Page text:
Jewish Museum in Berlin opens kids' museum about Noah's Ark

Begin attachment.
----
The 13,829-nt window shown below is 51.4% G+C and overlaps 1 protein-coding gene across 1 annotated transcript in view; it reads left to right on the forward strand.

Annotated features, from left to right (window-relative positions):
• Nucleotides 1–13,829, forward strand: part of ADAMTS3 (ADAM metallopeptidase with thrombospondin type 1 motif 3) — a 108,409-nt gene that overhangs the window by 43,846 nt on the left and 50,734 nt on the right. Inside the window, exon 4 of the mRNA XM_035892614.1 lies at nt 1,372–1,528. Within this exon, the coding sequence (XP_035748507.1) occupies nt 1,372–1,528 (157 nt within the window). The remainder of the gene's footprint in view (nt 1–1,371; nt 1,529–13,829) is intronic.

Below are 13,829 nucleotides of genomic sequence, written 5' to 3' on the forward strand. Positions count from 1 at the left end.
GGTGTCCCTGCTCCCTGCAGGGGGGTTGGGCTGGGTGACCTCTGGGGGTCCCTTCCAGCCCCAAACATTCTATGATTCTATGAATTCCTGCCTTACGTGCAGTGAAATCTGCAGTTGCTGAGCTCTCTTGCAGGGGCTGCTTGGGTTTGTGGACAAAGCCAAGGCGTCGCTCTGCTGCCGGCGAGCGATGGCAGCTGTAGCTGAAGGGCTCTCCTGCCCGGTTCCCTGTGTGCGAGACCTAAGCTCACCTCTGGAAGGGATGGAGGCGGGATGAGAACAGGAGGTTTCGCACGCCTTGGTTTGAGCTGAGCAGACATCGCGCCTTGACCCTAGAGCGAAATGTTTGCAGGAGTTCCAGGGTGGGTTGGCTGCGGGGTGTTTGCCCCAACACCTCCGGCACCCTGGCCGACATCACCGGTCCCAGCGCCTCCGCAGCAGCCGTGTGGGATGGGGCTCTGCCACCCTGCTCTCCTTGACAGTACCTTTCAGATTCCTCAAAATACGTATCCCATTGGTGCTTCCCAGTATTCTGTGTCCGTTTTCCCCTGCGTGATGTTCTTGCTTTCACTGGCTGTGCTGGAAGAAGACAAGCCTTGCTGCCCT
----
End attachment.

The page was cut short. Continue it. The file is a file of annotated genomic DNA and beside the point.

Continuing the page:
The Jewish Museum Berlin is opening a new museum for children dedicated to the story of Noah’s ArkBy KIRSTEN GRIESHABER Associated PressJune 24, 2021, 8:05 AM• 3 min readShare to FacebookShare to TwitterEmail this articleBERLIN — Torrential rain pours down, waves break and big puddles splash as visitors enter the new children’s museum at the Jewish Museum in Berlin. No surprise there, because the exhibit is dedicated to the ancient story of Noah’s Ark and begins in the middle of the biblical deluge.Young children are invited to actively participate in Noah’s journey as soon as they set foot in the new ANOHA Children’s World, which opens Sunday. They can build little arks that they can float on a “deluge simulator” or help rescue 150 animals, created by over a dozen artists out of recycled material such as old spoons, espresso coffeemakers, pieces of carpet or bike fenders. They can even use the animals’ pretend excrement — represented by brown felt balls — to fertilize plants.They can also cuddle a gigantic sloth, crawl through the serpentine body of an anaconda or take a rest on a yellow-eyed octopus.The circular, wooden Ark is the centerpiece of the museum and spans 7 meters (23 feet) tall and 28 meters (91 feet) wide. At its heart is an empty space where visitors are invited to sit down, linger and think about life’s big universal questions: about God and the world, the past and the future.At the end of the tour, there are glimpses of the earth again, rocks lurking out of the retreating floods and a big rainbow on which kids can write their thoughts, wishes or worries.The ANOHA museum was built inside a former flower market, across the street from the Jewish Museum’s main building on a 2,700 square-meter (29,000 square-foot) space. It was meant to open in May 2020 but was delayed by the coronavirus pandemic.While the main Jewish Museum’s permanent and temporary exhibitions primarily cater to adults and teenagers, the children’s museum targets the youngest visitors, children between 3 and 10.“We tried to always listen to the children when we created this world,” Ane Kleine-Engel, the head of the children’s museum, told The Associated Press. “From the beginning of the museum’s development, children were involved in the process and we plan to keep them on board as co-curators in the future as well.”Beyond giving the kids ample space for play and creativity, the museum also tries to teach them about the importance of protecting the planet and biodiversity and fighting climate change.“We want the children to start thinking about big themes, too, when they come here,” Kleine-Engel said. “When the animals get on board of the ark, they can’t choose who they like or dislike — everybody has to come along in order to survive, nobody should be excluded.”The museum also educates children about equality and diversity and tries to make them understand that racism, antisemitism and inequality should have no place on the Ark or in real life, Kleine-Engel added.And thus, in a very hands-on way, children can make sure that the cockroaches, rats and snakes also get a spot on Noah’s Ark. They can put them on the lap of a huge orangutan who will keep them from falling into the water.In the end, all animals get a free ride on the Ark — as well as the children and their parents, who also get free entry into the museum.